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Fast Food Employment in NYC Has Risen 87 Percent, While Wages Dropped

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Employment and revenue are up, but wages are down.

Scott Olson/Getty Images

As the state's Wage Board considers raising the minimum wage for fast food workers, more information about the fast food industry and how it would be impacted is coming to light. Research that will be presented to the Wage Board today from the National Employment Law Project says that employment in the fast food sector in the city grew 87 percent from 2000 to 2014. That growth helped translate into profits of $9.3 billion for the state's biggest fast food companies last year, a 14.5 percent increase since 2010. But, wages for fast food employees dropped by 3.6 percent during those years.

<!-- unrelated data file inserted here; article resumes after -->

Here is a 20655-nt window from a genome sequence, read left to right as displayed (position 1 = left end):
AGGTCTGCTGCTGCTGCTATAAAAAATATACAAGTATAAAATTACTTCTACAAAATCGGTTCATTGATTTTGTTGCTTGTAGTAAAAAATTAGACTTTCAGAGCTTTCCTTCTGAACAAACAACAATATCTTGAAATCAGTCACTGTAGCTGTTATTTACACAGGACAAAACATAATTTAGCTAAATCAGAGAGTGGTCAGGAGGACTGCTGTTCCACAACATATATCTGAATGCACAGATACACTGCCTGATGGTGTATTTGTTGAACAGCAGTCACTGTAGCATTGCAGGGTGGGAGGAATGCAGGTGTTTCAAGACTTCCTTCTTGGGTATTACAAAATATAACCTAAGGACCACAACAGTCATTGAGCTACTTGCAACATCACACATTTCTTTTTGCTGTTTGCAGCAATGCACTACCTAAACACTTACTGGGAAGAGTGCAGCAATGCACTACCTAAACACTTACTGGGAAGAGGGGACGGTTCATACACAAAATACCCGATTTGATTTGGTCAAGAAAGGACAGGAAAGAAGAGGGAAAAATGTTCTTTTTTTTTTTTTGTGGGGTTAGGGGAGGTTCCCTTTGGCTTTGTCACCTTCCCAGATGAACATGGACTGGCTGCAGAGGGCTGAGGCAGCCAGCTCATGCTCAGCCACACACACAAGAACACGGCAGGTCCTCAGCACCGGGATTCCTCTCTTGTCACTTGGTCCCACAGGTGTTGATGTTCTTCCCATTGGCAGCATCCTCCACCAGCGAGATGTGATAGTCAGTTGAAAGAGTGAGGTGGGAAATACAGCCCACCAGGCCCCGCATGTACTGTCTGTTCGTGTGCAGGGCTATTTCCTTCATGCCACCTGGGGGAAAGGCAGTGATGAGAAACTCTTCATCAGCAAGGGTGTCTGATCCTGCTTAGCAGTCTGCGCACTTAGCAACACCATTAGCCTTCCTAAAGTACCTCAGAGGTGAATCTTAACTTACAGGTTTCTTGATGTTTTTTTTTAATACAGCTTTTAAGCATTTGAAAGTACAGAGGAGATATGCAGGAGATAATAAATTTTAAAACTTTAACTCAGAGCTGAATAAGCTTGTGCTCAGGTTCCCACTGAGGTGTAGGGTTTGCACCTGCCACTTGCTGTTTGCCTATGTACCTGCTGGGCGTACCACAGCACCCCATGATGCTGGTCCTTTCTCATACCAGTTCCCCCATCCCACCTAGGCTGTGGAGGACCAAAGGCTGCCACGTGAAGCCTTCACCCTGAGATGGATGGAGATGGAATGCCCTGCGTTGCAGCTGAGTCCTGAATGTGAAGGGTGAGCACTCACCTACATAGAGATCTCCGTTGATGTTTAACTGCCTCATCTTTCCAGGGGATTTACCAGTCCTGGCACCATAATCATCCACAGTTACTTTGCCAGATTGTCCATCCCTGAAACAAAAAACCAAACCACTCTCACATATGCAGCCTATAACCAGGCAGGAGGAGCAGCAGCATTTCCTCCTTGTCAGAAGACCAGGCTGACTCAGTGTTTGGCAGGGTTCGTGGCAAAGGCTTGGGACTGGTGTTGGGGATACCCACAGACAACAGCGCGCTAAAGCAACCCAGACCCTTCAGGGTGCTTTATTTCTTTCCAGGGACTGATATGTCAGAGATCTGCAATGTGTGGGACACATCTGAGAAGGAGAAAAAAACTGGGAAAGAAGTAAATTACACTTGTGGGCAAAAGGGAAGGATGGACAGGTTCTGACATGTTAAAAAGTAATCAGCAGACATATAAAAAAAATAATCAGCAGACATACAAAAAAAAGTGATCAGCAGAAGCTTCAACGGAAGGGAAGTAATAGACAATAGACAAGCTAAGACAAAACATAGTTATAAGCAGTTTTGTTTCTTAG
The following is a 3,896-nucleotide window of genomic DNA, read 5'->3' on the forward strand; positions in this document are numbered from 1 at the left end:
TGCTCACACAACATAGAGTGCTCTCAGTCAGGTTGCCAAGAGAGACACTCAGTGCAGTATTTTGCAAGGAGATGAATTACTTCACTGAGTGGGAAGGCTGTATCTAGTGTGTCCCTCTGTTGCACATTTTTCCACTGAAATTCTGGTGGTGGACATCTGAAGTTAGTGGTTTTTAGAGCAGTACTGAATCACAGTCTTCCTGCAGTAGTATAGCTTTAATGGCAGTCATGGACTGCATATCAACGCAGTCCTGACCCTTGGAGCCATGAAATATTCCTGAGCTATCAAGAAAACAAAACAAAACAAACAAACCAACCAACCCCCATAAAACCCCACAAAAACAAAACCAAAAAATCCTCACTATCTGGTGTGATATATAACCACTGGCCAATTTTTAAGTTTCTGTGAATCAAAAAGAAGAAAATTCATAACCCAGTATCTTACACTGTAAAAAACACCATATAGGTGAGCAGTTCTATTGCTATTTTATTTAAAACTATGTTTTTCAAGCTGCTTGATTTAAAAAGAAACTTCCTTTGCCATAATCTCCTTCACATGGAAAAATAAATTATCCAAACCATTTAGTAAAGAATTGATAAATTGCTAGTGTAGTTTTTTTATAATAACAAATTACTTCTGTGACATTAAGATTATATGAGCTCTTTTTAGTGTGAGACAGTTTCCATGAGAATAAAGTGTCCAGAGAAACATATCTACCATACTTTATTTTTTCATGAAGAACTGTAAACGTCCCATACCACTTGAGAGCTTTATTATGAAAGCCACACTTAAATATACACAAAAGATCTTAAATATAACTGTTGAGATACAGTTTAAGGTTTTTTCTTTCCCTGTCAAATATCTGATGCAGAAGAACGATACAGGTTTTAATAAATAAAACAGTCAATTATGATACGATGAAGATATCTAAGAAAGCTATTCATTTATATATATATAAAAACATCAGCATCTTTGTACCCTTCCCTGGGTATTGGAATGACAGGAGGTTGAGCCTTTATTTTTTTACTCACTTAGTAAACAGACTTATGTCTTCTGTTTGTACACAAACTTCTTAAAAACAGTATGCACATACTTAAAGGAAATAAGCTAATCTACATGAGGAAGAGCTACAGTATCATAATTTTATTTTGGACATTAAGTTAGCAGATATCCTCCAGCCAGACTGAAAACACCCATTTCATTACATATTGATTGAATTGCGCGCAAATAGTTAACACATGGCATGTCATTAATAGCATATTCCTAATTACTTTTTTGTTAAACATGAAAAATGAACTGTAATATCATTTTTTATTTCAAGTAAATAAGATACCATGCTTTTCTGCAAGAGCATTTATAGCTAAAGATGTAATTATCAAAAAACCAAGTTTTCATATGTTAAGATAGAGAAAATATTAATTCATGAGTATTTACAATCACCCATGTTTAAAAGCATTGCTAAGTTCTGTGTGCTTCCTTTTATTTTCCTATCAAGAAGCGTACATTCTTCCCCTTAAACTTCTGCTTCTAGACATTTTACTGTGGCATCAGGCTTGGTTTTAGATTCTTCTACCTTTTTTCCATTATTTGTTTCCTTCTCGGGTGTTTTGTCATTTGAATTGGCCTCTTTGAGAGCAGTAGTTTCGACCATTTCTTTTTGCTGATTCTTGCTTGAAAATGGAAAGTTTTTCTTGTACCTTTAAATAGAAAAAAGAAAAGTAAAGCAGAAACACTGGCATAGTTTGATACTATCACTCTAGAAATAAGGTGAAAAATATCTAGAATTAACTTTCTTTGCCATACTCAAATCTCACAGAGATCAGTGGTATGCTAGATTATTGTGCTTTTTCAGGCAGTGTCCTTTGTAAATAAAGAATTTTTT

The Wage Board has three months to make their recommendations to Governor Andrew Cuomo. If the board recommends a $15 minimum wage, 72 percent of fast food restaurant owners said that they would be "very likely" to raise prices at their stores to compensate for the change. But a researcher for the NELP argues that increase would likely be "modest."

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